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AI in Higher Education

Ideas for Incorporating its Use

With clear instructions and a transparent process, it can be possible to incorporate Generative AI (GenAI) into your instruction. From using fully-constructed essays as a beginning and not the end point, to using AI to generate topics or outlines for writing, teachers are beginning to develop ways to live with and leverage the possibilities that GenAI presents. Here are a few ideas:

  • Deconstructing an AI-constructed text

    • Ask students to identify core features of the text and critique and improve upon the AI

  • Grading the AI

    • Given a chatbot-generated essay, have students grade it against a rubric used in the course

  • Verifying information

    • Have students attempt to verify factual claims in a text, using trusted resources

  • Create counterarguments

    • Students ask the chatbot to provide counterarguments to their thesis in order to strengthen their own arguments.

Ideas for Limiting its Use

No writing assignment where students have internet access will be entirely ChatGPT-proof. That said, here are some ideas for crafting assignments that will prevent its wholesale use by students:

  • Process writing/Scaffolding

    • Have students complete scaffolded assignments in which they turn in multiple drafts, create outlines, converse about their writing, etc. The Writing Desk can be a great resource for students who are revising their writing.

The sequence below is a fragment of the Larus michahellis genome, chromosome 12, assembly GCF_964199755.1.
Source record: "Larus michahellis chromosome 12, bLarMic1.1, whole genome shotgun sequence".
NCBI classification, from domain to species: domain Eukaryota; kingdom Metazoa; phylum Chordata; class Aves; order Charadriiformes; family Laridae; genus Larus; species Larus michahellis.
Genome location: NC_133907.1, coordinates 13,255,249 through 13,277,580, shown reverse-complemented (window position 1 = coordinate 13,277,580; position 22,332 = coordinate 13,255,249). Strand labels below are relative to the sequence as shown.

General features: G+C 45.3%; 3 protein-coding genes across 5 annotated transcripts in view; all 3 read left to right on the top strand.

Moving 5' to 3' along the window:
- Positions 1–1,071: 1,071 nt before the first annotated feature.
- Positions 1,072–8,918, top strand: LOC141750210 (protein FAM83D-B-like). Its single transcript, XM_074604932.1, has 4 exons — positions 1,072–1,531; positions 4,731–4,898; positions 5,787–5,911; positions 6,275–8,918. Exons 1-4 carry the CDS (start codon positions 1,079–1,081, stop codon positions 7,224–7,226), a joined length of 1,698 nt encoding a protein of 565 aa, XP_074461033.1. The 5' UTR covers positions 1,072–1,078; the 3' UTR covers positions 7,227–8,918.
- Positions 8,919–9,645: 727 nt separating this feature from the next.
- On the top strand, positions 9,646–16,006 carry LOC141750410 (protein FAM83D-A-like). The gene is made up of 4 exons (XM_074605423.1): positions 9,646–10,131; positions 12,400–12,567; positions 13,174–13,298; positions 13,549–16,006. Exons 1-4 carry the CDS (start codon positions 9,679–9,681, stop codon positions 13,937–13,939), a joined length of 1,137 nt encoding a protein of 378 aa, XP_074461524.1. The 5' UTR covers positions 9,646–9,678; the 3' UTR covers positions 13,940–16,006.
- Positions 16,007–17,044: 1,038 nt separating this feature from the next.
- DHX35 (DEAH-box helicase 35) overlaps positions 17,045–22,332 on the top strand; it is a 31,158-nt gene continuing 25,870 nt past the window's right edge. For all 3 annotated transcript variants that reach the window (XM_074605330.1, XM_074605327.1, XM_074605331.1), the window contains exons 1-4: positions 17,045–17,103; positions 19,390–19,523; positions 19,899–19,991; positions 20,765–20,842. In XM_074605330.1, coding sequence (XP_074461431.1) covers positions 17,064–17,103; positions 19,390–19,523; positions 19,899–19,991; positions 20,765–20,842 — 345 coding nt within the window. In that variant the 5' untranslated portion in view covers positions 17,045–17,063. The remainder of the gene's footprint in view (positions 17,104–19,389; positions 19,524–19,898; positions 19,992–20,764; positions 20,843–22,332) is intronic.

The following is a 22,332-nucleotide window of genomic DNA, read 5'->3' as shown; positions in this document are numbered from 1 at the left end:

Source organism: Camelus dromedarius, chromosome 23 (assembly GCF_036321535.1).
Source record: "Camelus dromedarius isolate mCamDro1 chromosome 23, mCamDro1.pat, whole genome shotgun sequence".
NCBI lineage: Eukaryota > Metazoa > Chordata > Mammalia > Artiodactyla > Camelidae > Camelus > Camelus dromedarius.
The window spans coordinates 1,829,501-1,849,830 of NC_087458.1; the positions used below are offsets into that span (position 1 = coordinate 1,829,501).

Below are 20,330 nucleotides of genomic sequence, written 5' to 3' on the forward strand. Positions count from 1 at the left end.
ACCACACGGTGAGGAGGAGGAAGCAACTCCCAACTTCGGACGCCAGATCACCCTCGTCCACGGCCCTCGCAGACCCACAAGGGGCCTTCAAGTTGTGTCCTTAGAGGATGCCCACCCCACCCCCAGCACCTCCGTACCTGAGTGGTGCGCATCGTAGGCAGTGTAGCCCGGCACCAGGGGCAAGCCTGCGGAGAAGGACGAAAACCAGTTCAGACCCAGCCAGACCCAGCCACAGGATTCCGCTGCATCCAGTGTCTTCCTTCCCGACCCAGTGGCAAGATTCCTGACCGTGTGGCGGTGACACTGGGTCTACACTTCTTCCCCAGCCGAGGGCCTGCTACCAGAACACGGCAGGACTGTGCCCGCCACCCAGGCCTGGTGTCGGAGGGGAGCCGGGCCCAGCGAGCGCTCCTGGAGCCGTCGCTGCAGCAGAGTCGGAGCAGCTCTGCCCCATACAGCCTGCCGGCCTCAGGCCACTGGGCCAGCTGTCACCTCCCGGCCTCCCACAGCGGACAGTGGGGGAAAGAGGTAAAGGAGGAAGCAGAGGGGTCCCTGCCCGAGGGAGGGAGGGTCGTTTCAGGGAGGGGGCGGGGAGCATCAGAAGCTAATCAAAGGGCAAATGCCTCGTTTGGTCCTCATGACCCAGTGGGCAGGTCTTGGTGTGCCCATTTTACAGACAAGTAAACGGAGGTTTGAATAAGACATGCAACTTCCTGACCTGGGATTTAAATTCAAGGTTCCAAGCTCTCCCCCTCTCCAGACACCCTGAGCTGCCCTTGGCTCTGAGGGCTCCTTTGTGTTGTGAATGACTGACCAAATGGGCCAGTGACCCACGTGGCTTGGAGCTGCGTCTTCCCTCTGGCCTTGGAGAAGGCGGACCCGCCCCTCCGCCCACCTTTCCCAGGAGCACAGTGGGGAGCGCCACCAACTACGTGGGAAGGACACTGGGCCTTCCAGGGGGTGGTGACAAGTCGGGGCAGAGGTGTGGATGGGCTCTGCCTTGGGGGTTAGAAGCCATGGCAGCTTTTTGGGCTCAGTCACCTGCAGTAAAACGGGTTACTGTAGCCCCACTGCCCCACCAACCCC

• Local and primary sources

    • Local and primary sources such as newspapers, archival and museum collections, and original interviews are often not known to ChatGPT. Crafting assignments that ask students to use such sources can be one way to ensure students produce original writing.

    • St. Olaf's College ArchivesSpecial Collections and Flaten Art Museum possess wonderful possibilities for devising student writing and research assignments. 

  • Personal reflection

    • Have students write reflectively about their own experiences -- for example, observing how a plot of land changes over the course of the semester or writing about some aspect of their life as a student at St. Olaf.

  • Presentations/Oral exams

    • Having students present their writing and research to you and their classmates can be one way to ensure that students have learned and reflected on the topic at hand.

    • Consider adding an AI policy statement to your syllabus to the effect of: Students suspected of using AI in their written work will be asked to answer the relevant question or prompt orally to confirm their understanding of the material.